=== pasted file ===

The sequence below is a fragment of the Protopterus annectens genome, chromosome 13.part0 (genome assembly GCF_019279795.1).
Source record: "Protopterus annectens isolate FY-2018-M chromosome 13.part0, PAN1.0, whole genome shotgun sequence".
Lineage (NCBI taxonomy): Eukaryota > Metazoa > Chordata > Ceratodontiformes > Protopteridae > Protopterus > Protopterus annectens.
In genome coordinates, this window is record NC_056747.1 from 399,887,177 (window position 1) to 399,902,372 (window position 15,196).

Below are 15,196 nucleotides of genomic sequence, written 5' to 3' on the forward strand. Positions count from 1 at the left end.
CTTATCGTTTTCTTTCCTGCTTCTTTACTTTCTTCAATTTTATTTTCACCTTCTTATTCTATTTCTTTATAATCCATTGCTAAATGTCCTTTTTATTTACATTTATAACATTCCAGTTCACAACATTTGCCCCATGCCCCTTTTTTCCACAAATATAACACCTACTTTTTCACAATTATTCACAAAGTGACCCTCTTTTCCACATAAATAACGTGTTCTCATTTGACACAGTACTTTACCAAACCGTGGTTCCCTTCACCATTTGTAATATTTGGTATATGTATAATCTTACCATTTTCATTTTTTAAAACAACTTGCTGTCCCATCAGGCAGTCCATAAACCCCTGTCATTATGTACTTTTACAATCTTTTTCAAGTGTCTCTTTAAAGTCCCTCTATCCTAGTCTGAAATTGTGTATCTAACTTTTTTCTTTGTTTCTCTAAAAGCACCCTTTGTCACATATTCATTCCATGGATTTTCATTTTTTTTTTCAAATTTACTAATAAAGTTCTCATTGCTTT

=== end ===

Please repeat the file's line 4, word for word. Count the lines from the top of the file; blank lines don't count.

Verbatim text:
In genome coordinates, this window is record NC_056747.1 from 399,887,177 (window position 1) to 399,902,372 (window position 15,196).